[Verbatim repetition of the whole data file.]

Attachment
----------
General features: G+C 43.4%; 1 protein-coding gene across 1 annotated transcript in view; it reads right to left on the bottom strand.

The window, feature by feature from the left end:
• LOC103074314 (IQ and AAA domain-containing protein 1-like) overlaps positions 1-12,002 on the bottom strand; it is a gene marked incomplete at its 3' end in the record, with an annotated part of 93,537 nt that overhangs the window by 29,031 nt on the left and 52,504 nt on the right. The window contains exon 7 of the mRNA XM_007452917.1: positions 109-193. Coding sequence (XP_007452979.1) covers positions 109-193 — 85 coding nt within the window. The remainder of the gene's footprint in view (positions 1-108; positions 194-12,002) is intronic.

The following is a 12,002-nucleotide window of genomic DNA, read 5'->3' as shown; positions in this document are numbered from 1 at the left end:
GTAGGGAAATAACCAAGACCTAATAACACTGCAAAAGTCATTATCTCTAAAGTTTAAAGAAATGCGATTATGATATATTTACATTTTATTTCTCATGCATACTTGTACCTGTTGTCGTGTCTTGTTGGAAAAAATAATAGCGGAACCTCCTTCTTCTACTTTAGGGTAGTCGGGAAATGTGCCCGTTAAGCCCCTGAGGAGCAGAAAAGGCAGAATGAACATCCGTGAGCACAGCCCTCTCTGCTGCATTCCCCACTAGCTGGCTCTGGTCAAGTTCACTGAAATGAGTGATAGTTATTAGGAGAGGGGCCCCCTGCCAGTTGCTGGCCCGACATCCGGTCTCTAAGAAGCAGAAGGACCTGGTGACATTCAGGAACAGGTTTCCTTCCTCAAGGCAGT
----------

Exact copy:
General features: G+C 43.4%; 1 protein-coding gene across 1 annotated transcript in view; it reads right to left on the bottom strand.

The window, feature by feature from the left end:
• LOC103074314 (IQ and AAA domain-containing protein 1-like) overlaps positions 1-12,002 on the bottom strand; it is a gene marked incomplete at its 3' end in the record, with an annotated part of 93,537 nt that overhangs the window by 29,031 nt on the left and 52,504 nt on the right. The window contains exon 7 of the mRNA XM_007452917.1: positions 109-193. Coding sequence (XP_007452979.1) covers positions 109-193 — 85 coding nt within the window. The remainder of the gene's footprint in view (positions 1-108; positions 194-12,002) is intronic.

The following is a 12,002-nucleotide window of genomic DNA, read 5'->3' as shown; positions in this document are numbered from 1 at the left end:
GTAGGGAAATAACCAAGACCTAATAACACTGCAAAAGTCATTATCTCTAAAGTTTAAAGAAATGCGATTATGATATATTTACATTTTATTTCTCATGCATACTTGTACCTGTTGTCGTGTCTTGTTGGAAAAAATAATAGCGGAACCTCCTTCTTCTACTTTAGGGTAGTCGGGAAATGTGCCCGTTAAGCCCCTGAGGAGCAGAAAAGGCAGAATGAACATCCGTGAGCACAGCCCTCTCTGCTGCATTCCCCACTAGCTGGCTCTGGTCAAGTTCACTGAAATGAGTGATAGTTATTAGGAGAGGGGCCCCCTGCCAGTTGCTGGCCCGACATCCGGTCTCTAAGAAGCAGAAGGACCTGGTGACATTCAGGAACAGGTTTCCTTCCTCAAGGCAGT